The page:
Healthy, Hunger-Free Kids Act of 2010

The Healthy, Hunger-Free Kids Act of 2010 (Pub.L. 111-296) is a federal statute signed into law by President Barack Obama on December 13, 2010. The bill is part of the reauthorization of funding for child nutrition (see the original Child Nutrition Act). The bill funds child nutrition programs and free lunch programs in schools for the next 5 years. In addition, the bill sets new nutrition standards for schools, and allocates $4.5 billion for their implementation. The new nutrition standards have been a point initiative of First Lady Michelle Obama in her fight against childhood obesity as part of her Let's Move! initiative. In FY 2011, federal spending totaled $10.1 billion for the National School Lunch Program.

According to the US Department of Agriculture, for the 2012-13 school year, 21.5 million USA children received a free lunch or reduced-price lunch at school. Across the U.S, the school lunch program varies by state.

Legislative history
The bill was introduced in the US Senate by Blanche Lincoln (D-AR), Chairwoman of the Senate Agriculture Committee. It was later approved by the Senate by unanimous voice vote on August 5, 2010. In the U.S. House of Representatives The Healthy, Hunger-Free Kids Act passed with 247 Democrats and 17 Republicans voting for, and 4 Democrats and 153 Republicans voting against it. President Barack Obama signed the bill into law on December 13, 2010. The Healthy, Hunger-Free Kids Act took effect in 2014. Senators Charles Schumer, (D-NY) and Kirsten Gillibrand, (D-NY) pushed for Greek yogurt, much of which is manufactured in Utica, NY, to be included in the regulations determining acceptable proteins to be served at school.

The Healthy, Hunger Free Kids Act allows the U.S. Department of Agriculture (USDA) to make significant changes to the school lunch program for the first time in over 30 years. In addition to funding standard child nutrition and school lunch programs, there are several new nutritional standards in the bill. The main aspects are listed below.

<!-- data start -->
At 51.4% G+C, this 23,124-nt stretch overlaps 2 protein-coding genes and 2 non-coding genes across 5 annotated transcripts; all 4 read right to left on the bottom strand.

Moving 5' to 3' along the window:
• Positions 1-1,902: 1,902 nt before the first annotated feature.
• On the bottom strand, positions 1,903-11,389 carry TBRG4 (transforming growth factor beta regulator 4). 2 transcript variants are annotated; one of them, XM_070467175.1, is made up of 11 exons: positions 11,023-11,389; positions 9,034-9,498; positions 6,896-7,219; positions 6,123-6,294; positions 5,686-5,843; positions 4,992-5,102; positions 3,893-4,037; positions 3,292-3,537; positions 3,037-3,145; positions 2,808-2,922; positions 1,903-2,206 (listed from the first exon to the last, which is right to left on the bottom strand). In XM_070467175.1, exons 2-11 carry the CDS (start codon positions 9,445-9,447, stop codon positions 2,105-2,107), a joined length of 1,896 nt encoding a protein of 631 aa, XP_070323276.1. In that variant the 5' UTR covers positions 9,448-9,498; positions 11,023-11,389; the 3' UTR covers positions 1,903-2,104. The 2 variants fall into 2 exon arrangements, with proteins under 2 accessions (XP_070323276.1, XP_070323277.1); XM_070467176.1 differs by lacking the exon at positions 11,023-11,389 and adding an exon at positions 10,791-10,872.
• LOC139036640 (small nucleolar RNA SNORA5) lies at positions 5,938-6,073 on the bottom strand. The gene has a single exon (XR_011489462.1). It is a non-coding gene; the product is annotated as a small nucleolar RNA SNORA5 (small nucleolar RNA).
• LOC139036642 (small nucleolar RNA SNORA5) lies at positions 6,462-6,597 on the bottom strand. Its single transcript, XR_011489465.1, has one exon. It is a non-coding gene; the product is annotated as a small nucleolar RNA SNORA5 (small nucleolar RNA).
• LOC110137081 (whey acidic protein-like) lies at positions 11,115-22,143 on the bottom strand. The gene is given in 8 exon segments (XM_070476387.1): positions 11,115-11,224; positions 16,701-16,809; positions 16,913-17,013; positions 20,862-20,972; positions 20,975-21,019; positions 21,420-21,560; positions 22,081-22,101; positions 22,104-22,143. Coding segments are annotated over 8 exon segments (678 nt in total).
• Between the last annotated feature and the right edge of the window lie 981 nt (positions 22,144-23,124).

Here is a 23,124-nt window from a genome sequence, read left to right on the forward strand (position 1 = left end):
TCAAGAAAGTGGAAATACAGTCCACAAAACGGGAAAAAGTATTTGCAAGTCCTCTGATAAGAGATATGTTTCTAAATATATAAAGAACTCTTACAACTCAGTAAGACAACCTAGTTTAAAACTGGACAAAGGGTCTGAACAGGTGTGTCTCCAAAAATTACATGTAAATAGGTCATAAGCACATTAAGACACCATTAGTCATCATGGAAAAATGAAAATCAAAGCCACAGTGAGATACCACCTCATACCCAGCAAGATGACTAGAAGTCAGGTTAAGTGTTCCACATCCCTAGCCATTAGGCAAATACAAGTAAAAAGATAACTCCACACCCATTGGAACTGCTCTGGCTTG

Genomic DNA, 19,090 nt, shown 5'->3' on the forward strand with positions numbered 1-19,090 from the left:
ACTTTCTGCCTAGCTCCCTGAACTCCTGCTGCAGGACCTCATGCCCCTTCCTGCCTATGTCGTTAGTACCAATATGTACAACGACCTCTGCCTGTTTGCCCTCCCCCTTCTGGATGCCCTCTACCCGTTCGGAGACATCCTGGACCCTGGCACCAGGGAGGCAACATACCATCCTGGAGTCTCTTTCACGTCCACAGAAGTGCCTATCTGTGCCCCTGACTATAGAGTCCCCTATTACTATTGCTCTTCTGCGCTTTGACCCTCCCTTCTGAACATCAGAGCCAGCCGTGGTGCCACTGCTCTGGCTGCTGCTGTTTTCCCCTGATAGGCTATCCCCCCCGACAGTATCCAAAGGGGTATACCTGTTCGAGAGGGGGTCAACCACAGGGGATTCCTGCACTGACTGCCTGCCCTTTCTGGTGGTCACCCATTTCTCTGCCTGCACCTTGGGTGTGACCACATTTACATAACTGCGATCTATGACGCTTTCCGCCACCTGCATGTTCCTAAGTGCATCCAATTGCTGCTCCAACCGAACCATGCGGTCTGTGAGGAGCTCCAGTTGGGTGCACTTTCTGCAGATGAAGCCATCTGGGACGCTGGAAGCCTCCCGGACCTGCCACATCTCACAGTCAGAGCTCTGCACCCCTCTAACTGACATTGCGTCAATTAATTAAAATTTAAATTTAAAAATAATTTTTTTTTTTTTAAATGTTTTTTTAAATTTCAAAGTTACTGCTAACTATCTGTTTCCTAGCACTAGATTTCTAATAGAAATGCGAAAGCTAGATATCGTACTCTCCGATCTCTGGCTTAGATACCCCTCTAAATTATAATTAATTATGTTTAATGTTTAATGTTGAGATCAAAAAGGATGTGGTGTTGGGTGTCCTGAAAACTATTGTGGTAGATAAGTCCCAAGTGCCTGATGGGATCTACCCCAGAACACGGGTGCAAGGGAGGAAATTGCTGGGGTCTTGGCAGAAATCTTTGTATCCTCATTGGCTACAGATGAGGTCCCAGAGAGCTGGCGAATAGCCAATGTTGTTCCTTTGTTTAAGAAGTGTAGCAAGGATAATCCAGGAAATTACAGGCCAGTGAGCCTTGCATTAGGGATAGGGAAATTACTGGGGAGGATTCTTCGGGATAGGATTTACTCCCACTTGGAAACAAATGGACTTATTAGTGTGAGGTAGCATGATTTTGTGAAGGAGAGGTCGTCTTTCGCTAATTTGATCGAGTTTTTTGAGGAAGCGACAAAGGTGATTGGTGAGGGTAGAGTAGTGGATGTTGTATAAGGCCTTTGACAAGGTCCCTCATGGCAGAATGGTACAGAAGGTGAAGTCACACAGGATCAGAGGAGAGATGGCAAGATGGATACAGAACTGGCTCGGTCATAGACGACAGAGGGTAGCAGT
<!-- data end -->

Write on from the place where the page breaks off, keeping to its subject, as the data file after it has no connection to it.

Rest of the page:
New nutrition standards
Gives USDA the authority to set new standards for food sold in lunches during the regular day, including vending machines.
Authorizes additional funds for the new standards for federal-subsidized school lunches.
Provides resources for schools and communities to utilize local farms and gardens to provide fresh produce.
Provides resources to increase nutritional quality of food provided by USDA
Sets minimal standards for school wellness policies
Limits milk served to nonfat flavored milk or 1 percent white milk
Reduced portion sizes in meals

Increases access
Increased the number of eligible children for school meal programs by 115,000
Uses census data to determine student need in high-poverty areas, rather than relying on paper applications.
Authorizes USDA to provide meals in more after-school programs in "high-risk" areas
Increases access to drinking water in schools

Program monitoring
Requires school districts to be audited every 3 years to see if they have met nutrition standards
Requires easier access for students and parents about nutritional facts of meals
Improves recall procedures for school food
Provides training for school lunch providers

A YouTube video, produced by Wallace High School students drew national attention and over 1 million views. The video complained of its student's being "hungry" due to reduced portion sizes relative to those prior to the new law. In response to viewing the video, nutrition specialists explained that before the new standards were implemented, some schools may have been serving a lot of protein to keep their customers happy, "but none of us need as much protein as a lot of us eat". The experts also explained that eating 850 calories at lunch is enough for most high schoolers

In response to the criticism, the USDA issued modified standards which were intended to be more flexible.